Future of more than a million Somali children on a knife-edge

On UN International Peace Day (21 September, 2006) Save the Children is pressing for a peaceful resolution to the Somali crisis that will lead to a degree of stability – something that has eluded a whole generation of Somali children.

Peace talks in Khartoum between the Transitional Federal Government and the Supreme Council of Islamic Courts have not yielded any firm political agreement, and until the next meeting at the end of October the situation remains in hazardous limbo.

“If the current stand-off ignites into full open conflict, the resulting humanitarian crisis could easily dwarf that experienced in 1991, leaving hundreds of thousands of children at risk of malnutrition, injury, death, displacement and abuse, ” said Ian Trask, Save the Children’s Security Advisor, who has just returned from a mission to Somalia.

Children are most vulnerable and suffer disproportionately as a result of conflict through witnessing and becoming victims of atrocities, as well as through displacement and separation from their families.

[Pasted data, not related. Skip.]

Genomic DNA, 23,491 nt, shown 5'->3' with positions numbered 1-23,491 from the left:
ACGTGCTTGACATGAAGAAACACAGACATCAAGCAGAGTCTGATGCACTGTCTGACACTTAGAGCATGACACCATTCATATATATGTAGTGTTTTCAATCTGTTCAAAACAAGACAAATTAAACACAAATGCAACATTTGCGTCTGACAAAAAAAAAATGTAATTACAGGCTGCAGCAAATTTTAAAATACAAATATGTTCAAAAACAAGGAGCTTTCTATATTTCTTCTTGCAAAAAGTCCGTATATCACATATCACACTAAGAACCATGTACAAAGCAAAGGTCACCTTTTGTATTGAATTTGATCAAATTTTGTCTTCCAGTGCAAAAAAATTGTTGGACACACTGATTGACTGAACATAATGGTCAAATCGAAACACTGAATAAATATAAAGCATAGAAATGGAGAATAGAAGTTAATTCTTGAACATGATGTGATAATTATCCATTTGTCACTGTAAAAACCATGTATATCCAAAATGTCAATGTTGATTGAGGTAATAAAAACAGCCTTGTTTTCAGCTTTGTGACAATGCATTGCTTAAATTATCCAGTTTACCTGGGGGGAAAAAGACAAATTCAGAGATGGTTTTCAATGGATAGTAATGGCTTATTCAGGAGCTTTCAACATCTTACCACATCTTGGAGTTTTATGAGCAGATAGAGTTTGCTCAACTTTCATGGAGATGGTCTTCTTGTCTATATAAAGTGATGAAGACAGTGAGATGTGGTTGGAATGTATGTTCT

El Khidir Daloum, Save the Children’s Country Director for Somalia said: “The longer the parties take to reach a political settlement, the greater the potential for renewed conflict. This would lead to further hardship for children and their families who are already struggling to cope with the effects of the recent drought. We would like to see all parties involved in the crisis make children the focus of attention at this decisive moment.”

Approximately one million children in the South of Somalia are already living in a state of emergency, and in many regions, 20% of under-fives suffer from acute malnutrition. Almost a quarter of children in Somalia die before their fifth birthday. There are currently around 400,000 displaced people within the country – and widespread conflict will inevitably result in further massive displacement.

On the UN International Day of Peace, Save the Children is calling for:

1. All international actors to do all they can to encourage continued constructive dialogue between the Transitional Federal Government and
Supreme Council of Islamic Courts, in order to achieve a peaceful resolution to the current crisis.

2. The resolutions agreed to on the 22nd of June need to be monitored by independent observers to increase the chances of their being complied with. Transgressions will increase the likelihood of conflict before the planned October 30th peace talks.

3. Donor agencies must play a positive role in averting a large-scale conflict within Somalia and be prepared to quickly scale up support to the region, with a focus on emergency preparedness and addressing children’s immediate needs.

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